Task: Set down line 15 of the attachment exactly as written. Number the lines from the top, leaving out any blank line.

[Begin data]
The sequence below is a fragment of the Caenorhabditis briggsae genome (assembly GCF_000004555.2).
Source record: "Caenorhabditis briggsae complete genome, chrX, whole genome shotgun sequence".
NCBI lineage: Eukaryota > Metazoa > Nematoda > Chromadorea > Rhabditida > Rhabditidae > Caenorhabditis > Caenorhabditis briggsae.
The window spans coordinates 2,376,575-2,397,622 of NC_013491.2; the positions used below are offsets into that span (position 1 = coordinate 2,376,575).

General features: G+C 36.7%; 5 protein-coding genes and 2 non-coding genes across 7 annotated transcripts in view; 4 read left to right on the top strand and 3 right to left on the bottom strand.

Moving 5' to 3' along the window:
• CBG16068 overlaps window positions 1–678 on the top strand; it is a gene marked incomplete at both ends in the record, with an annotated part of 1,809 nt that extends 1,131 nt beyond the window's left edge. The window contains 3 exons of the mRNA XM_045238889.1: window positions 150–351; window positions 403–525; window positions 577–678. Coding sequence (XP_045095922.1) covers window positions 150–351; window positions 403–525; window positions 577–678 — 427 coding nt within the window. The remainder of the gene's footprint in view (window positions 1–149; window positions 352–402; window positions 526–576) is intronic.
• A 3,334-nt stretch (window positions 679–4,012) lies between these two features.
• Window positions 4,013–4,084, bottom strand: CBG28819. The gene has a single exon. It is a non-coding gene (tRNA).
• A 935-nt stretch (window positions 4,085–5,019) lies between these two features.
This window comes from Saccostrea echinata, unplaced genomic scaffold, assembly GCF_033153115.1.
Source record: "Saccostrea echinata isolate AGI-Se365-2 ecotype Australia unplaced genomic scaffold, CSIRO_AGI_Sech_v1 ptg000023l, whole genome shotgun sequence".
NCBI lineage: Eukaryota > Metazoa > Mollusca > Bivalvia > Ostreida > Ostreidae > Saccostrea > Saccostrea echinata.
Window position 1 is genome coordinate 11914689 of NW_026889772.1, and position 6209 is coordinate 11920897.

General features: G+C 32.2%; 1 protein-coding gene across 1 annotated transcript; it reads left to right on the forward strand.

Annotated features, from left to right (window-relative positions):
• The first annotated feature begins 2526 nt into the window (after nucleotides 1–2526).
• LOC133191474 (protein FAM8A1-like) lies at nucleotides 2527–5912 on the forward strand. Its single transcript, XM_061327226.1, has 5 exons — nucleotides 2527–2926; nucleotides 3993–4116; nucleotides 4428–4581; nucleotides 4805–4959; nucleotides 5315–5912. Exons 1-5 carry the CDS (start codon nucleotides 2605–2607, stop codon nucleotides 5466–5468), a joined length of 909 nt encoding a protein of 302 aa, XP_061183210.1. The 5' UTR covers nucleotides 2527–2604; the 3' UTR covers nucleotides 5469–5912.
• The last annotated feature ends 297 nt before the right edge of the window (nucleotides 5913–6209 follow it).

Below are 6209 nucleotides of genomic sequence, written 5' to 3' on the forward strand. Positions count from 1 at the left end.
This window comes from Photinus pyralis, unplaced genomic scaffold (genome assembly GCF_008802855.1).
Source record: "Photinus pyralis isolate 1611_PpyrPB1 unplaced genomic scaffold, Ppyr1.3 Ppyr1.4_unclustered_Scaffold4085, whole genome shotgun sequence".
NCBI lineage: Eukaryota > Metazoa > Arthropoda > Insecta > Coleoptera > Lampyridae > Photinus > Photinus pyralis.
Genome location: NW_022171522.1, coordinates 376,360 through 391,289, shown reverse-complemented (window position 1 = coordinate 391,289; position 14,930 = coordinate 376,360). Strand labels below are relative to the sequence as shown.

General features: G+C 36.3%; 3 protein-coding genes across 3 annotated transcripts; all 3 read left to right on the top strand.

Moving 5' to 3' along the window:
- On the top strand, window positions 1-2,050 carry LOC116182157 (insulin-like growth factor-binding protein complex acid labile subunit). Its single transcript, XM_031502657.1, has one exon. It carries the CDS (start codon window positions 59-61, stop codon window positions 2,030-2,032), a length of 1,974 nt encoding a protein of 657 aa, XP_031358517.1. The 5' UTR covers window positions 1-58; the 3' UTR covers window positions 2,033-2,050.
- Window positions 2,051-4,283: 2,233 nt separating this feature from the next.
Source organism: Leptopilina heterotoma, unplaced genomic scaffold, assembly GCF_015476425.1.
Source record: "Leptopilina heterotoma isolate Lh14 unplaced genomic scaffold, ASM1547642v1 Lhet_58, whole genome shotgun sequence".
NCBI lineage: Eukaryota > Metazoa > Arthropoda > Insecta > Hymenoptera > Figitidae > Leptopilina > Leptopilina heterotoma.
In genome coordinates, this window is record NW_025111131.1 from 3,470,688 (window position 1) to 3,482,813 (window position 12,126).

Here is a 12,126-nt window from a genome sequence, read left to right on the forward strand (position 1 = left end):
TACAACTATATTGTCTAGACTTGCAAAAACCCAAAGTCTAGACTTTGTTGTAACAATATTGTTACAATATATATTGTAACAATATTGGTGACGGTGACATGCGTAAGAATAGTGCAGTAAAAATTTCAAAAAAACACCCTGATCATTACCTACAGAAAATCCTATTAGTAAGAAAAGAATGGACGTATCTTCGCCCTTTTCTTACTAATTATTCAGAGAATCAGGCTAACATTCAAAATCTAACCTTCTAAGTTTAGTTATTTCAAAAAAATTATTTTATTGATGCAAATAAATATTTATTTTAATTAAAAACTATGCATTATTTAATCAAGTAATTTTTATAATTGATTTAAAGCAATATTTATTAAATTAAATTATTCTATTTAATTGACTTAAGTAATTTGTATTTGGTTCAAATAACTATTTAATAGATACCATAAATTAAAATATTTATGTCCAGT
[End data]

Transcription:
General features: G+C 32.2%; 1 protein-coding gene across 1 annotated transcript; it reads left to right on the forward strand.